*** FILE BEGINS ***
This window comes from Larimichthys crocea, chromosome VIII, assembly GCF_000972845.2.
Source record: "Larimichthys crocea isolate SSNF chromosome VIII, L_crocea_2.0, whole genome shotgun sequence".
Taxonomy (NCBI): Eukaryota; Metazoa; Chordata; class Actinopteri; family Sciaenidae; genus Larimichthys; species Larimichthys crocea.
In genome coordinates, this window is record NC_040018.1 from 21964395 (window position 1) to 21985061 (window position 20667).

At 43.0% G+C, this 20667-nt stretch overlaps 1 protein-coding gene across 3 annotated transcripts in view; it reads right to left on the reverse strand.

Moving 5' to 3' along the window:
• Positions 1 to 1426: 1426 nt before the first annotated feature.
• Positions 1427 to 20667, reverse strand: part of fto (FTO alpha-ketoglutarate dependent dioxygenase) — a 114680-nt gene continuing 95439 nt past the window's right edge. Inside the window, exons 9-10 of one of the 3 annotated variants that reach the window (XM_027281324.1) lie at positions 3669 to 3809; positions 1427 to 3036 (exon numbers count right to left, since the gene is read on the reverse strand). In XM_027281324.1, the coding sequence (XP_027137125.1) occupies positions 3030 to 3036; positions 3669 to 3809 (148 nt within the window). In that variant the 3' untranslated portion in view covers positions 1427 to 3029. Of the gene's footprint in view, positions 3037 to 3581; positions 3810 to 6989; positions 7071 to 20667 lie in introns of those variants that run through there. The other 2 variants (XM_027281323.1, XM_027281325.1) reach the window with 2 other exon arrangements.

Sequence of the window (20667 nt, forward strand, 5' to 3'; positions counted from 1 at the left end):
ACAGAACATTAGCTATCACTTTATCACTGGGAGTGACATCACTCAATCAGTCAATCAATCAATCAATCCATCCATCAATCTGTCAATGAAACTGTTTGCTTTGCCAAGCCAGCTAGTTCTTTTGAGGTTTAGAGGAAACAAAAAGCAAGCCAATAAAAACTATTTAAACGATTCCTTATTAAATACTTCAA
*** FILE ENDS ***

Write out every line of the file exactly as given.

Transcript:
This window comes from Larimichthys crocea, chromosome VIII, assembly GCF_000972845.2.
Source record: "Larimichthys crocea isolate SSNF chromosome VIII, L_crocea_2.0, whole genome shotgun sequence".
Taxonomy (NCBI): Eukaryota; Metazoa; Chordata; class Actinopteri; family Sciaenidae; genus Larimichthys; species Larimichthys crocea.
In genome coordinates, this window is record NC_040018.1 from 21964395 (window position 1) to 21985061 (window position 20667).

At 43.0% G+C, this 20667-nt stretch overlaps 1 protein-coding gene across 3 annotated transcripts in view; it reads right to left on the reverse strand.

Moving 5' to 3' along the window:
• Positions 1 to 1426: 1426 nt before the first annotated feature.
• Positions 1427 to 20667, reverse strand: part of fto (FTO alpha-ketoglutarate dependent dioxygenase) — a 114680-nt gene continuing 95439 nt past the window's right edge. Inside the window, exons 9-10 of one of the 3 annotated variants that reach the window (XM_027281324.1) lie at positions 3669 to 3809; positions 1427 to 3036 (exon numbers count right to left, since the gene is read on the reverse strand). In XM_027281324.1, the coding sequence (XP_027137125.1) occupies positions 3030 to 3036; positions 3669 to 3809 (148 nt within the window). In that variant the 3' untranslated portion in view covers positions 1427 to 3029. Of the gene's footprint in view, positions 3037 to 3581; positions 3810 to 6989; positions 7071 to 20667 lie in introns of those variants that run through there. The other 2 variants (XM_027281323.1, XM_027281325.1) reach the window with 2 other exon arrangements.

Sequence of the window (20667 nt, forward strand, 5' to 3'; positions counted from 1 at the left end):
ACAGAACATTAGCTATCACTTTATCACTGGGAGTGACATCACTCAATCAGTCAATCAATCAATCAATCCATCCATCAATCTGTCAATGAAACTGTTTGCTTTGCCAAGCCAGCTAGTTCTTTTGAGGTTTAGAGGAAACAAAAAGCAAGCCAATAAAAACTATTTAAACGATTCCTTATTAAATACTTCAA